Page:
“That fully changes the way a girl grows up. So if we can talk to these girls about how to recognize how women are portrayed and about how unrealistic that is compared to their reality; compared to how they act, compared to how they look and who loves them, then we can help them learn to reject those messages and get on to what’s really important … to focus on other things than just ’how bad I hate my body’ and how successful they can be not based on appearance.”

Lindsay says there is a “thin ideal” in media that is well documented in scholarly research. Women are consistently represented at a weight that is lower than the average population, often that is under the criteria for anorexia. According to one study, the incidence of bulimia among 10- to 39-year-old girls and women tripled between 1988 and 1993. And, the Kites say, that trend is accelerating.

“This is not just in advertisement but also in entertainment media — films, television, magazines,” Lindsay said. “There is also a ‘whiteness’ ideal, so that very few women of color are represented in media at all, and if they are represented as beautiful women then they already look like white women already with long straight hair and thin figures, things like that.”

The sisters’ traveling high school presentation is a “one time intervention” to show girls they aren’t not necessarily outside the norm, even though they look so different than what is represented in the media all the time, Lindsay said.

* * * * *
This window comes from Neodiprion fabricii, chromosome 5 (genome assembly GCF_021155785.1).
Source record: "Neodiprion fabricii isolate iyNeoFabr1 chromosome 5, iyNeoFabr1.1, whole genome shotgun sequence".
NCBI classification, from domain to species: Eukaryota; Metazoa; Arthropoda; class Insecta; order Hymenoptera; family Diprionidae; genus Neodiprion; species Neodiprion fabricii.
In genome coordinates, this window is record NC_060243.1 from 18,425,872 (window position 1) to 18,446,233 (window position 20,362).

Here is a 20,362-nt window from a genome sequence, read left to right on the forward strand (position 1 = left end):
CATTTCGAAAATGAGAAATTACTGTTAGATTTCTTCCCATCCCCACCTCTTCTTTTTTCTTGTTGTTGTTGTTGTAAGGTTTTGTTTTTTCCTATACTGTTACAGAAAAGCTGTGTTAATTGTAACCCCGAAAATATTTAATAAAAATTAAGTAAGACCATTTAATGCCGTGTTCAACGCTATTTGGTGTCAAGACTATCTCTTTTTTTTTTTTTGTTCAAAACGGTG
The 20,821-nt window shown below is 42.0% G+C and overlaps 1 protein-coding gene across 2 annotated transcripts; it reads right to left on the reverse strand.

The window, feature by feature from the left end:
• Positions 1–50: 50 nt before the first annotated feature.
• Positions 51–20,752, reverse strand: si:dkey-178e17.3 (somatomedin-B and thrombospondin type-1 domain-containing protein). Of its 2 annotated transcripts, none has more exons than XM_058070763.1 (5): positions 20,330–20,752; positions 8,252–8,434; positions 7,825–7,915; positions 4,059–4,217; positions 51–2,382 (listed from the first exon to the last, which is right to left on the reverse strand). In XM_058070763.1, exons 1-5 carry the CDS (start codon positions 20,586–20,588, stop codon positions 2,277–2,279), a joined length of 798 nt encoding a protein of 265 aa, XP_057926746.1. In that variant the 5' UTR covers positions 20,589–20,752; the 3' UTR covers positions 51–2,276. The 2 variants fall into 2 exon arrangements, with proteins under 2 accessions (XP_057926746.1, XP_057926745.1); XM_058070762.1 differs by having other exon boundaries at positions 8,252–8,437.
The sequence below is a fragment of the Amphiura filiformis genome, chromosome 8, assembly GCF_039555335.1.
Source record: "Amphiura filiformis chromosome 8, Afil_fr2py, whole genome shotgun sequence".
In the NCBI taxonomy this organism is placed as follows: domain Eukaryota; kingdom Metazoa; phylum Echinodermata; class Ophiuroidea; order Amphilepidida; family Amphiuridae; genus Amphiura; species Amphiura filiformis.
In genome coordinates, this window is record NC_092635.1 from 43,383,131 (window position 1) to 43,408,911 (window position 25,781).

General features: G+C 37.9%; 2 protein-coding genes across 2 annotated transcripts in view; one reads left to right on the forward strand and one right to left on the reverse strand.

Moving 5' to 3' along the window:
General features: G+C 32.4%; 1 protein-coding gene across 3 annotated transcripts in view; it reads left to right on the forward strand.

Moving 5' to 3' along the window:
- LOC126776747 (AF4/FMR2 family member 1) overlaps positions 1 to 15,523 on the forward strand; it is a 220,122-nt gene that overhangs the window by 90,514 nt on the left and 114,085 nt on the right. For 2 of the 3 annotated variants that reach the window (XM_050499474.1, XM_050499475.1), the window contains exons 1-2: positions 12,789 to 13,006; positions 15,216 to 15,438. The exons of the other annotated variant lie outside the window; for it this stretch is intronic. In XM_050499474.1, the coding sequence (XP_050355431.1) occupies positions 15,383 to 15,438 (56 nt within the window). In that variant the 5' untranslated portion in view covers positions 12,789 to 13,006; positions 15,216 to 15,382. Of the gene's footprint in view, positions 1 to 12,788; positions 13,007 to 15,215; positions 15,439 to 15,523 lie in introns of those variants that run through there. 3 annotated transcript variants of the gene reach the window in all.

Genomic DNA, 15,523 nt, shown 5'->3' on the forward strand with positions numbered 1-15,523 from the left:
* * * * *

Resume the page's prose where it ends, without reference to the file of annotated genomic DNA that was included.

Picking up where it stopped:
Advertisers’ motives for creating unattainable ideals are clear, she said, because consumers will buy products to try to attain the unattainable standard of beauty. There’s even term for it, she says: “normative discontent” — 90 percent of American women say they are unhappy with their own bodies, a discontent fueled by mass media portrayals.

A recent Self magazine cover showing singer Kelly Clarkson was changed so dramatically that she is unrecognizable, say the twins. In their presentation they show a video clip of Clarkson performing on “Good Morning America” in the same week the magazine cover appeared on newsshelves. Her video shows a vastly different, air-brushed body than the magazine cover.